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UBC Theses and Dissertations

Forgotten refugees : understanding the language and literacy practices of Afghan refugees in Pakistan Sadiq, Assadullah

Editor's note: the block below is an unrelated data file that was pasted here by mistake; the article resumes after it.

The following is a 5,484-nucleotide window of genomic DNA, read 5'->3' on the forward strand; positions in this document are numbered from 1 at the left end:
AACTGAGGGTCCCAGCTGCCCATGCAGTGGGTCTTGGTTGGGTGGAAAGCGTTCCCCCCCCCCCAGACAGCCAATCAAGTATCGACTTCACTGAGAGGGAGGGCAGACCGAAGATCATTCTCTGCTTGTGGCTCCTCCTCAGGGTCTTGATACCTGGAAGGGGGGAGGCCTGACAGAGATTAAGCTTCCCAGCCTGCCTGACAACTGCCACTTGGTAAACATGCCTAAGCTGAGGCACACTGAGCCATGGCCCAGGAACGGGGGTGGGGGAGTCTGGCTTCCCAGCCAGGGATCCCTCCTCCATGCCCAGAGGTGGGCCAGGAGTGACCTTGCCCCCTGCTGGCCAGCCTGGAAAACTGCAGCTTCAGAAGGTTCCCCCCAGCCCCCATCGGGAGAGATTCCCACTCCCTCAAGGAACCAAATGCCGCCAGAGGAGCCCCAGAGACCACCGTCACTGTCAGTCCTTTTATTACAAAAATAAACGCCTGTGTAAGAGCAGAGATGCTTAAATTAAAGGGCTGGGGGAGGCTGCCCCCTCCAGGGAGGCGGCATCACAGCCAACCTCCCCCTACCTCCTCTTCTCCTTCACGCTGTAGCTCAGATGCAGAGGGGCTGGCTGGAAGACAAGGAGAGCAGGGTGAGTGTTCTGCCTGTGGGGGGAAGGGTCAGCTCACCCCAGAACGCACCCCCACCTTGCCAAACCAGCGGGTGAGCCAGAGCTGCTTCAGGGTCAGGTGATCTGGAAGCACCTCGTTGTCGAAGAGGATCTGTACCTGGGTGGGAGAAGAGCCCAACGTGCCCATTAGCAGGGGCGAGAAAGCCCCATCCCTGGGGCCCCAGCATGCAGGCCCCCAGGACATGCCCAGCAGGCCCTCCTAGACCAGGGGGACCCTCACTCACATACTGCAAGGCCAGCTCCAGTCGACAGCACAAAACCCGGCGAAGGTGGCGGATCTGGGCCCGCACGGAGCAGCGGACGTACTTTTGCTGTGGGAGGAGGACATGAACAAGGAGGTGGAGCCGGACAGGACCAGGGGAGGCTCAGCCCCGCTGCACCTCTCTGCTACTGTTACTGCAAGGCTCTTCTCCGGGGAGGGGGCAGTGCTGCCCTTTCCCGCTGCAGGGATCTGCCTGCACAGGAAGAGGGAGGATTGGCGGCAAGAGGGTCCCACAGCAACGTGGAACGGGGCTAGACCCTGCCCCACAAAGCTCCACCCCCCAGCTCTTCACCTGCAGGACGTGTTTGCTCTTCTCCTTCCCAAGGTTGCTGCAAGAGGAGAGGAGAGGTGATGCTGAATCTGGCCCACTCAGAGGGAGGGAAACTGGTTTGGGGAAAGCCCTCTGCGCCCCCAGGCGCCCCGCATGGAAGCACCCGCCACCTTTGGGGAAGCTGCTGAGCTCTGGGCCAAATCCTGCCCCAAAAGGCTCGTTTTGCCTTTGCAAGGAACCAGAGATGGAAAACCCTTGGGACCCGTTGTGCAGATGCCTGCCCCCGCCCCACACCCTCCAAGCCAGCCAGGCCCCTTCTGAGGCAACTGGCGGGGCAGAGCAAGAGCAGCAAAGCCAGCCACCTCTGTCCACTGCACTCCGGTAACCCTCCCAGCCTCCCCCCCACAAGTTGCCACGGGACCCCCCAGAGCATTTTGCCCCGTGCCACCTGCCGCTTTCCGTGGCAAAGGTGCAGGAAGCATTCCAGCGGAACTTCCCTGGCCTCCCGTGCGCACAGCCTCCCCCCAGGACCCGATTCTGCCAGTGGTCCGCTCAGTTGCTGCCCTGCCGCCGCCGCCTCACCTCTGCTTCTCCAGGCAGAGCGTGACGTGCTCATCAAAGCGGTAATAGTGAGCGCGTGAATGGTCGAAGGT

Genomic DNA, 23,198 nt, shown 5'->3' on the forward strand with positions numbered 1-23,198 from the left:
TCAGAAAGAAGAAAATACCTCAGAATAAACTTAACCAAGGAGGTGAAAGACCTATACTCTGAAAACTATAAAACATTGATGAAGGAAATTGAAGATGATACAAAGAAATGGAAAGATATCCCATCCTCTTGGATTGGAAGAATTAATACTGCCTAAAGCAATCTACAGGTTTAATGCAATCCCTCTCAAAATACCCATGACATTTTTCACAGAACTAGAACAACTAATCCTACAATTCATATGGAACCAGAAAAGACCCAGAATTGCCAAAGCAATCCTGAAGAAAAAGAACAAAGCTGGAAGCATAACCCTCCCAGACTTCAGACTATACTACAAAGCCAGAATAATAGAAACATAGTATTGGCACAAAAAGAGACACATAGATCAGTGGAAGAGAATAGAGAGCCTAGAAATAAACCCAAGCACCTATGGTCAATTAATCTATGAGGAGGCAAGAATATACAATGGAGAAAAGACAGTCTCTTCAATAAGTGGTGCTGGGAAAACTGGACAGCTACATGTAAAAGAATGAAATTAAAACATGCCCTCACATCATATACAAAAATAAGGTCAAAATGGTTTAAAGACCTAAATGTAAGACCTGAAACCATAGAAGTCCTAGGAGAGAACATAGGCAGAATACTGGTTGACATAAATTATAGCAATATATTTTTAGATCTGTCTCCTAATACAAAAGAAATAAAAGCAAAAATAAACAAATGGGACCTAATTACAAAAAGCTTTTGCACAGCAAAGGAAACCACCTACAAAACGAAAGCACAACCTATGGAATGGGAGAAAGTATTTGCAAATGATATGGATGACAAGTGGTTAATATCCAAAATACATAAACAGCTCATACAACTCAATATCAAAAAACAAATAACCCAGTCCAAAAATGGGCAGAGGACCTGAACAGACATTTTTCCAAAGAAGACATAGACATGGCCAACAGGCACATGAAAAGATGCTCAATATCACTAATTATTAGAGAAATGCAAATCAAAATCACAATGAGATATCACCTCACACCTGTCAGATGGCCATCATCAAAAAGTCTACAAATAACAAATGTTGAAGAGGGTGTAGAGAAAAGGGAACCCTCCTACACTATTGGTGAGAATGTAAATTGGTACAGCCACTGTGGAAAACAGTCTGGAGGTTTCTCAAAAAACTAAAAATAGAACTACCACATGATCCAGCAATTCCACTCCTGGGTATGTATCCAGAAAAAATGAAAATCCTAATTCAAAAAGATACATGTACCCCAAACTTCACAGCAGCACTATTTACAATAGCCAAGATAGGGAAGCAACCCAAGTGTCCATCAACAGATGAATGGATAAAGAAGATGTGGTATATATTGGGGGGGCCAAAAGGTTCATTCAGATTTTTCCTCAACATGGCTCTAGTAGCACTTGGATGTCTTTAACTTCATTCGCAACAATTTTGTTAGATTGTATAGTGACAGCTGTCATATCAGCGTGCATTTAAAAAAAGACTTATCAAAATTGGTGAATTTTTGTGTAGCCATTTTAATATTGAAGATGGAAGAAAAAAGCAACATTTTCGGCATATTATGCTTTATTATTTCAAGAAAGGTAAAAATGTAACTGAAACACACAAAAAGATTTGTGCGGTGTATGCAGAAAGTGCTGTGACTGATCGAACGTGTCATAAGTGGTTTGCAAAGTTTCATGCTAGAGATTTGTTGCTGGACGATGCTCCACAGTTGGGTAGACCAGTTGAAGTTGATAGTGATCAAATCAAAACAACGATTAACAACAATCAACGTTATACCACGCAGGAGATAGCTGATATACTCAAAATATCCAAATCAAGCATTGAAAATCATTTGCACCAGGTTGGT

Most refugees arriving in permanent resettlement countries, such as Canada, come from first asylum countries, or countries that refugees move to first to escape the crisis in their homelands. Refugees arrive in permanent resettlement countries with various educational experiences and these pre-settlement educational experiences have largely remained undocumented, a phenomenon Dryden-Peterson described as a “black box” (2016, p. 131). In light of this gap, the purpose of this study was to document the language and literacy practices of young Afghan refugees in Pakistan in their homes, at school, and in their community, and to describe their parents’/guardians’ beliefs about language and literacy. Informed by sociocultural theory and Bronfenbrenner’s ecological theory, this qualitative study used ethnographic methods and focused on four Afghan refugee children and their families over five months. Language and literacy events were observed and analyzed using Miles, Huberman, and Saldaña’s (2014) procedure for qualitative research. Findings showed the children spoke Pashto at home but used Urdu and Pashto in the community. At school, the children spoke English, Urdu, and Pashto, but reading and writing were only taught in English and Urdu. The children participated in various literacy activities at home, including engaging in storytelling and practicing religious supplications. The female children were successful in their schoolwork and, with some assistance, could read and write in Urdu and English. The male children, however, could not complete most assignments that required them to read and write in English or Urdu independently and relied on their classmates, teachers, and resources (e.g., posters) to complete those assignments. In the community, the female children tutored others with schoolwork, Quranic reading, or religious supplications. The male children attended Quranic lessons to practice Arabic words to prepare for reading the Quran. Parents/guardians valued literacy and languages highly. Many believed that reading allowed one to see and that literacy instilled manners in one. This study enhances our understanding of the literacy practices of one of the largest refugee groups in the world, about which little is known. Specifically, insights about their literacy and language practices as they relate to codeswitching or translanguaging, and literacy brokering are revealed.

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